Im fortunate my wife wanted to learn to fly when I decided it was time for me to learn. We shared (and truly understood) the emotional highs and lows experienced by each other during our three-month journey to the private certificate.
July 5 of 2004 was very foggy. Our instructors were bored, so they called us to see if we wanted to do some actual IMC. We jumped at the chance. At this point I was six weeks into my training, Id soloed and done one cross-country, but I didnt know what an approach was. The forecast was 800 overcast for the day, so all was good for an ILS return.
I took off first; my wife was 10 minutes behind us with her instructor. After VOR tracking and other exercises, it was time for an approach back into home plate. My instructor “remembered” the localizer frequency, but never identified it. He reviewed the plate as I flew the vectors provided by ATC. Once I was on course, he took the controls.
I watched everything he did, but understood very little other than flying a heading
and tracking the glideslope to the runway. The needles didnt respond the way I expected, based on my studies.
Well, 800 feet came and went; then 500 feet and finally we saw ground at around the 200-foot decision altitude, but nothing associated with the airport environment. Turns out my instructor mis-set the localizer frequency and we werent flying to any nav signal. Oops.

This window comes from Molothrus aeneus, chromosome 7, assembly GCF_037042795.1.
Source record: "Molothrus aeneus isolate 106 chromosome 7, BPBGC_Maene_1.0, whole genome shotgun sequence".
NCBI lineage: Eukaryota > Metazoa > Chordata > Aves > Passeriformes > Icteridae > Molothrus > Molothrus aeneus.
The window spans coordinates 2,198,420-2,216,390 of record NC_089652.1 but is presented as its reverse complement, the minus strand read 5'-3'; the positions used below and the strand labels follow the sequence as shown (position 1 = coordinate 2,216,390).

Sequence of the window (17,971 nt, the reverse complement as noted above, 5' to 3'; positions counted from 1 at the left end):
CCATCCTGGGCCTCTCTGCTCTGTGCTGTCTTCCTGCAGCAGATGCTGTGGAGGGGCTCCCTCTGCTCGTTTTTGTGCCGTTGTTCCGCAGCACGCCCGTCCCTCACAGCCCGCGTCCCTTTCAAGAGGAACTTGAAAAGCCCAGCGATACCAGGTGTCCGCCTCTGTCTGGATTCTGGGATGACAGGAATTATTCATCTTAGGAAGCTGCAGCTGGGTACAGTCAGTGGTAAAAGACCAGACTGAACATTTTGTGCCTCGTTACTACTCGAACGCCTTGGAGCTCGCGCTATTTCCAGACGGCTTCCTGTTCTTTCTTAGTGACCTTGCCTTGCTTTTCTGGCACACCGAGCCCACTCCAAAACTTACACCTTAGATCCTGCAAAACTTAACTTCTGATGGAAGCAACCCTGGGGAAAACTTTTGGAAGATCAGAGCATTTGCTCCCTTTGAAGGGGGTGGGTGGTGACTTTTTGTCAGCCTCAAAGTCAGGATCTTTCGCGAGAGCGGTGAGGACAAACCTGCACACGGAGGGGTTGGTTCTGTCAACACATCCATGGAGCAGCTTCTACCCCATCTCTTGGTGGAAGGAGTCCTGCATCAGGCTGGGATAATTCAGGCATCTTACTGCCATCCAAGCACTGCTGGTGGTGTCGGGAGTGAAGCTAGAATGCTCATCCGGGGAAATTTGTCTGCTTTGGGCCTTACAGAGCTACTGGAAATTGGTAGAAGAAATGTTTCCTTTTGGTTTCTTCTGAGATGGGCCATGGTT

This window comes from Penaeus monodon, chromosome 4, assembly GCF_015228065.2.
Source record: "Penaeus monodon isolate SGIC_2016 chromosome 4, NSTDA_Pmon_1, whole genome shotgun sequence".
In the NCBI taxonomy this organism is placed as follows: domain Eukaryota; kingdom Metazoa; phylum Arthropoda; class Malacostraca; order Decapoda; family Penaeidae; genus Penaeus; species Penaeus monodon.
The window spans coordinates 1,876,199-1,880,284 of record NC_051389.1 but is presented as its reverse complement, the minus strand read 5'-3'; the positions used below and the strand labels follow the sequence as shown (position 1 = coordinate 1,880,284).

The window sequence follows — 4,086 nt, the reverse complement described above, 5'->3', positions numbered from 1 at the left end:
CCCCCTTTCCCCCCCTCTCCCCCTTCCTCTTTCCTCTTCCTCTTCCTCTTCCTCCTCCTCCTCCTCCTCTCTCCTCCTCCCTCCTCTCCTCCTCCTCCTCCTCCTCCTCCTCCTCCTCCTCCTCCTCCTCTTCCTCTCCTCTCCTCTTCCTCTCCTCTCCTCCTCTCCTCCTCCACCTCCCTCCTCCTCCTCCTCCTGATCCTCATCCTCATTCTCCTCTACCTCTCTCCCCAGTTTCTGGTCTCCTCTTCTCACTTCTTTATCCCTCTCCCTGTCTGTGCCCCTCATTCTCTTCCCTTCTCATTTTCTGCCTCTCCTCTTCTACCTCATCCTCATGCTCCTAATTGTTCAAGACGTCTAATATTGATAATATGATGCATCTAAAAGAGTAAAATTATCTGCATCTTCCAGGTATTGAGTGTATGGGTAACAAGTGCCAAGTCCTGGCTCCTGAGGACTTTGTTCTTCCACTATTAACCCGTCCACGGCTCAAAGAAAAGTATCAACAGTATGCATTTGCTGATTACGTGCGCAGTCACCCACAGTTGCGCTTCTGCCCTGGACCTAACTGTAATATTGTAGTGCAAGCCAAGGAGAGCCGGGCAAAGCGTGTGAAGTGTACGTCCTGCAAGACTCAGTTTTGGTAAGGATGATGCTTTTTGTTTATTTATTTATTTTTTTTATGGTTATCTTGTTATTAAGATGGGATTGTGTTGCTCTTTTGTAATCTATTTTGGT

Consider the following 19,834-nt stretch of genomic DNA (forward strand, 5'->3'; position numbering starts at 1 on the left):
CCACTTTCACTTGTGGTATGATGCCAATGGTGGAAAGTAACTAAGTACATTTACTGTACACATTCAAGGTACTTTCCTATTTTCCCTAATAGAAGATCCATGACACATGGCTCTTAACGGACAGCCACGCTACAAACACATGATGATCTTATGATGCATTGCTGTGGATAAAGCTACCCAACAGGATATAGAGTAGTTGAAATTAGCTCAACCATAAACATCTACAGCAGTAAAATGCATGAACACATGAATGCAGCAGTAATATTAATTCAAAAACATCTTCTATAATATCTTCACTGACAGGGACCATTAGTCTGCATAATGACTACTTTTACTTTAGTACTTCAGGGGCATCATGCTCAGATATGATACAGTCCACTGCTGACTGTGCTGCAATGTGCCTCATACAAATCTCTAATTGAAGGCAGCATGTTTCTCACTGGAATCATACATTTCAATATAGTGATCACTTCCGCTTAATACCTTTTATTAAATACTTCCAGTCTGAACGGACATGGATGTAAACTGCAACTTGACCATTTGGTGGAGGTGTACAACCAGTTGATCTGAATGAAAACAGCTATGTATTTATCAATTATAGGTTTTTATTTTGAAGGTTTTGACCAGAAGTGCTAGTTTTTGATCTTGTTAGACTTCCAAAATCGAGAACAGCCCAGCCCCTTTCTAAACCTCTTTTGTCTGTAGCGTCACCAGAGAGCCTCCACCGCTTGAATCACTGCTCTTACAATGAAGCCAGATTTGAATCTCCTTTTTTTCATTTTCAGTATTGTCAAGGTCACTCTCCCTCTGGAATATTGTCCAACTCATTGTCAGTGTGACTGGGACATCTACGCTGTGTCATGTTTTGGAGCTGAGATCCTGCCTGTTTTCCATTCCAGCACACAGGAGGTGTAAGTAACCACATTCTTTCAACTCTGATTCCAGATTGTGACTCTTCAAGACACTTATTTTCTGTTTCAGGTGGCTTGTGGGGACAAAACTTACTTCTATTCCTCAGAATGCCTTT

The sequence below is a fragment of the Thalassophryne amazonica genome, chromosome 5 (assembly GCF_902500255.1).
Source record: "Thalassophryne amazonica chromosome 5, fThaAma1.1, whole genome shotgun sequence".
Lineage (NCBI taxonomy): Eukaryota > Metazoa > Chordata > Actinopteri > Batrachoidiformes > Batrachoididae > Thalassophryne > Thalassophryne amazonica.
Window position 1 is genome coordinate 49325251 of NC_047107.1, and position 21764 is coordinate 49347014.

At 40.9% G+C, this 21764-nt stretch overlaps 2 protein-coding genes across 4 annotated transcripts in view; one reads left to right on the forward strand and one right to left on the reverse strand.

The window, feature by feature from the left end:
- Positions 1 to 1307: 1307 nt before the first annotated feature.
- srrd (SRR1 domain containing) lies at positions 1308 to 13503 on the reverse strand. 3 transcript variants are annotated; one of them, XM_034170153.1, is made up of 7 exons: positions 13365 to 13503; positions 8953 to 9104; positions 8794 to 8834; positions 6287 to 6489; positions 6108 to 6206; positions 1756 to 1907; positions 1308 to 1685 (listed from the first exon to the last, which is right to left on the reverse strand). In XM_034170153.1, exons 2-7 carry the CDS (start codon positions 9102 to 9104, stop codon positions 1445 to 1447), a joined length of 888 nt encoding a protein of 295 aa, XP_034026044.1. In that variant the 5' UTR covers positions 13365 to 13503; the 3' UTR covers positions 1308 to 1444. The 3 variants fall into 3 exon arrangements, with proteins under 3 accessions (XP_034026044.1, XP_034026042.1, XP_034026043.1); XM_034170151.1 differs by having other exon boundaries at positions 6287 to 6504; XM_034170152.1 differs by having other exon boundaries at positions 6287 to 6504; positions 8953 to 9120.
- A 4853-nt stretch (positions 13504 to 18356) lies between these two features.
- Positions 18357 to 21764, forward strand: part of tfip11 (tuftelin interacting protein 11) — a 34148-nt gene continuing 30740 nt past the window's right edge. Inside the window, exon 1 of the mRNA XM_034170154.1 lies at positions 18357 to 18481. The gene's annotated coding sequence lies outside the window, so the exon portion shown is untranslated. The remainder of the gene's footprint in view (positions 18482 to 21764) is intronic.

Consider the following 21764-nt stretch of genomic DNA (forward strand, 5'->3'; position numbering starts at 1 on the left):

We missed and the ceiling continued to drop. My wife and her instructor landed on their first shot because her CFI appropriately identified the localizer.
After our third miss, ATC asked our intentions, which eventually took us to Providence. My CFI handled the communications because I was very overwhelmed just flying. Did I mention that we didnt have low altitude charts or plates for any other airports and this Cherokee 140 did not have a GPS?
This got fun fast, but ATC stayed very professional as they vectored us for a straight-in ILS with 400-foot ceilings. My CFI did the landing because we couldnt afford to miss again if I botched it. Ill never forget my instructor asking, “Are you okay?” several times. I reminded him that me being okay was based on him being okay, so I asked him the same question several times in turn.
My message is that despite anything wrong your instructor may do, you must work together. If you dont, or if you panic, youve just added more work to an already-busy pilot. Save the panic for later and savor the experience/lesson you just received.
My wife and I both earned our instrument ratings more than three years ago but we still chuckle about that experience. The only thing Im upset about is that my logbook is short 3.3 hours of actual instrument time. Did I mention my instructor wasnt a CFII either?